To buy good quality compost ask these questions;
What are the feedstocks? Popular feedstocks are yard wastes, food wastes, manure/bedding & other agricultural wastes, industrial wastes from lumber, paper and breweries, and biosolids. Some common contaminants of these feedstocks are persistent herbicides, pesticides, antibiotics, growth hormones, road salts and other roadway chemicals, heavy metals, and garbage. Look for compost that doesn’t have these contaminants. Devine Gardens compost is made from on-farm sustainably raised animals and mixed with a mulchy/sawdust mixture bought from the local lumber mill to create the correct C:N ratio and bulk density. There are no contaminants in Devine Gardens compost. It is approved for use in certified organic production.
What method is used to actively compost the feedstock? Are the materials reaching at least 131 degrees for at least 3 days for an aerated pile and at least 15 days for a static pile with the material being turned at least 5 times? Word of caution: If the pile goes above 165 degrees a lot of the microorganisms die off making the compost less valuable at fighting disease. Devine Gardens compost is actively composted in 4 poured concrete aerated bays holding 25 yards each. Temperatures are monitored to make sure they are above 131 degrees for at least 3 days and also that they don’t get too hot.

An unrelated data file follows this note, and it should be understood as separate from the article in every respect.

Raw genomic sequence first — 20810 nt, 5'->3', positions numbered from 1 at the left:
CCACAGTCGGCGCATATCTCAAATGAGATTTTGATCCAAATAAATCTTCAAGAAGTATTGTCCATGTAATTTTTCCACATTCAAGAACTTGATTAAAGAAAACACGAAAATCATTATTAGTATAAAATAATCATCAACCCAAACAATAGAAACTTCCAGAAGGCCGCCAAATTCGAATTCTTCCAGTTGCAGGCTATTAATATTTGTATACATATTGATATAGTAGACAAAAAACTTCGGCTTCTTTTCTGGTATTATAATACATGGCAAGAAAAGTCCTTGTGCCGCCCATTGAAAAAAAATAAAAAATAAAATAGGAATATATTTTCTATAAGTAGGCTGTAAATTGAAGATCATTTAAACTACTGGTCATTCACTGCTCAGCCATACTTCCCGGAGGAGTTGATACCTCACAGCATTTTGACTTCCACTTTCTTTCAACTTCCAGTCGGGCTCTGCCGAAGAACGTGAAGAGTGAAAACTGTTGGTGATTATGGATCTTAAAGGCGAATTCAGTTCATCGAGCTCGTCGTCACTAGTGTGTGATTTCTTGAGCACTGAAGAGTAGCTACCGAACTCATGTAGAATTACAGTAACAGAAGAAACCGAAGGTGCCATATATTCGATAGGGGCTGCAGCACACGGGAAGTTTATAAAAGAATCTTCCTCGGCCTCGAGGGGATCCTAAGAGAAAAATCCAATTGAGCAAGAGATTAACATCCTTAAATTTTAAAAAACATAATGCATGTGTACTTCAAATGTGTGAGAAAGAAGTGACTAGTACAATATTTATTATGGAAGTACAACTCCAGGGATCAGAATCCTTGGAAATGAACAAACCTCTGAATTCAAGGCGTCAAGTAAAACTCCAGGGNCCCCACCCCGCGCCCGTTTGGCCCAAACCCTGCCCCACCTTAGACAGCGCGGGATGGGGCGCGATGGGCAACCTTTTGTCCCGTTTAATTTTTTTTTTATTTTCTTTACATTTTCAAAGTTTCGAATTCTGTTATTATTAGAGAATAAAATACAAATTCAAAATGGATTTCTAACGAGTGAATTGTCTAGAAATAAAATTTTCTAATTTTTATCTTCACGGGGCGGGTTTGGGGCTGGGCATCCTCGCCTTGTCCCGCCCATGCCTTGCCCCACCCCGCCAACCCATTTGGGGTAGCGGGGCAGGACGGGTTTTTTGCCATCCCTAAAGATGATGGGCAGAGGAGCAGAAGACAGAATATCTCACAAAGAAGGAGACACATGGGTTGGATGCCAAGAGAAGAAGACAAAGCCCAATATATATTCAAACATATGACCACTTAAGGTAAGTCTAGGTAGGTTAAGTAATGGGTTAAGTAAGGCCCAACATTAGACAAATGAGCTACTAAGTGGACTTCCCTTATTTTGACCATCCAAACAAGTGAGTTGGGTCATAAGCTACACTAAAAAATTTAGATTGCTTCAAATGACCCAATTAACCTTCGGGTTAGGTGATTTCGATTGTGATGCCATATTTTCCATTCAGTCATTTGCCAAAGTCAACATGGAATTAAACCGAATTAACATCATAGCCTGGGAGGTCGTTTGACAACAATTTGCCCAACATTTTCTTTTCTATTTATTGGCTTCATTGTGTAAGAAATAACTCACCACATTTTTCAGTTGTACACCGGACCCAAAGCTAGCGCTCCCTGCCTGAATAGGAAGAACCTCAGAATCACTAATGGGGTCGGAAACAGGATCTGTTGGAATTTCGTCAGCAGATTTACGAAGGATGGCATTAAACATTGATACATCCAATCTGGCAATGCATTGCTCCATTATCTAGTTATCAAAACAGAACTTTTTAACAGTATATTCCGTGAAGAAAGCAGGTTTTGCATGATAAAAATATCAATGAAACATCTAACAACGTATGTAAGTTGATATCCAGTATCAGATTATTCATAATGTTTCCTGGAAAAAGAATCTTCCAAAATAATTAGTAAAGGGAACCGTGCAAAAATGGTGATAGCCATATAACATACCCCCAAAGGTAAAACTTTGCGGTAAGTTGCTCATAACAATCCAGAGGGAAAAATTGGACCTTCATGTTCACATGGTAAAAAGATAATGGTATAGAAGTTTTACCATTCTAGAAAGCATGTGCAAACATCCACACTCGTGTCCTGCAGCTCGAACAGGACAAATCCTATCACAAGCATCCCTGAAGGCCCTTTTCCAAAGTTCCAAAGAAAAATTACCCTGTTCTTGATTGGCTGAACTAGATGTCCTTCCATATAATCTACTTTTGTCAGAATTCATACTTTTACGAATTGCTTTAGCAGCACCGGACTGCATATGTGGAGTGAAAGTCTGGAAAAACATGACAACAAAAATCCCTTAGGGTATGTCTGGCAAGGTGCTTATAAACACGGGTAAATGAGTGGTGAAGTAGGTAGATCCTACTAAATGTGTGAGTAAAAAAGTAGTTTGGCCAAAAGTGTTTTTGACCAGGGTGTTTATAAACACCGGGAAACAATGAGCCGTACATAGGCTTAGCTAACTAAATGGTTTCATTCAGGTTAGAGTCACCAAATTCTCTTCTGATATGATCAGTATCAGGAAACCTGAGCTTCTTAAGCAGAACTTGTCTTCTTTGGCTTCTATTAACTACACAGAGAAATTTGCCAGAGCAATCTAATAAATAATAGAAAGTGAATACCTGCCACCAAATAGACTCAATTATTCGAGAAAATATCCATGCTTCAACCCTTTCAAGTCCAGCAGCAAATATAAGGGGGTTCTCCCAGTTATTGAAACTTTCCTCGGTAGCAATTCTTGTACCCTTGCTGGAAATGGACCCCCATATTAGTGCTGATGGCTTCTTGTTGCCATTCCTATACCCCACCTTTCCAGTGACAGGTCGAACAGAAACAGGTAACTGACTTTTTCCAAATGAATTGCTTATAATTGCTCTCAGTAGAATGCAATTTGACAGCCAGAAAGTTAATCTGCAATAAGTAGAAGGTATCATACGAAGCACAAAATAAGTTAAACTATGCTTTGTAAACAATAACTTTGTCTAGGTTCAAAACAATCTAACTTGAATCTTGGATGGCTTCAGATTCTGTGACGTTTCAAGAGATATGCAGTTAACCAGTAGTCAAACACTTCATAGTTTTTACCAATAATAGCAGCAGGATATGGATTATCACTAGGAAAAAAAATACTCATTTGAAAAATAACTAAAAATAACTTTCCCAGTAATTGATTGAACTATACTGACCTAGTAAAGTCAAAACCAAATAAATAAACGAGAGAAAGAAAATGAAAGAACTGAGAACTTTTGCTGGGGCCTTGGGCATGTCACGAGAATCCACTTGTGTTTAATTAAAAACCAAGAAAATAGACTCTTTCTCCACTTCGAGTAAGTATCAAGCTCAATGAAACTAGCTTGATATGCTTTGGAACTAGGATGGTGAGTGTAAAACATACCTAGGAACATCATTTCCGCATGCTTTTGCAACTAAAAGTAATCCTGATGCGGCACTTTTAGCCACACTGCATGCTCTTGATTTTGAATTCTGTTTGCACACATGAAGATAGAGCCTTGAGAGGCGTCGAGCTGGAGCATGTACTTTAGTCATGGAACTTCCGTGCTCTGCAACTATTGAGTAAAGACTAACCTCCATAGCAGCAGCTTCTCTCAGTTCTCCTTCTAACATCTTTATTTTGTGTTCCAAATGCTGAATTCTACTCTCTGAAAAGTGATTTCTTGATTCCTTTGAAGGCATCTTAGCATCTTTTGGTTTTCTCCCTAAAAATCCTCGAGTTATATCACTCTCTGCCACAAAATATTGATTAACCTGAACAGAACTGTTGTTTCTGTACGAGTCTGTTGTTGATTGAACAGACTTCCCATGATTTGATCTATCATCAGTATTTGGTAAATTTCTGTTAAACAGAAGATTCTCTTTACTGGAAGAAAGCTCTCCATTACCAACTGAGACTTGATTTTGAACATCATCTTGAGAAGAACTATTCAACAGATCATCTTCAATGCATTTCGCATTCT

Is the compost allowed time to stabilize and mature? Devine Gardens compost is allowed to mature and become stable at least 6 months.
How is the compost stored? Compost should be stored under cover so that the nutrients don’t leach away and that weed seeds don’t settle onto it. Devine Gardens compost is not exposed to the weather. It is currently stored in compost bays and truck bodies.
What information is on the bag? The label should offer important information such as feedstock, basic nutrients, C:N ratio, pH, soluble salts, directions and contact information.
What does the compost look and smell like? Quality compost should have a pleasant earthy smell, be dark brown to black and have a loose texture. It should not smell bad or be yucky and be mucky to the touch.
Test it. Plant a few bean seeds in the compost. If the compost is mature the beans should develop and grow without a problem.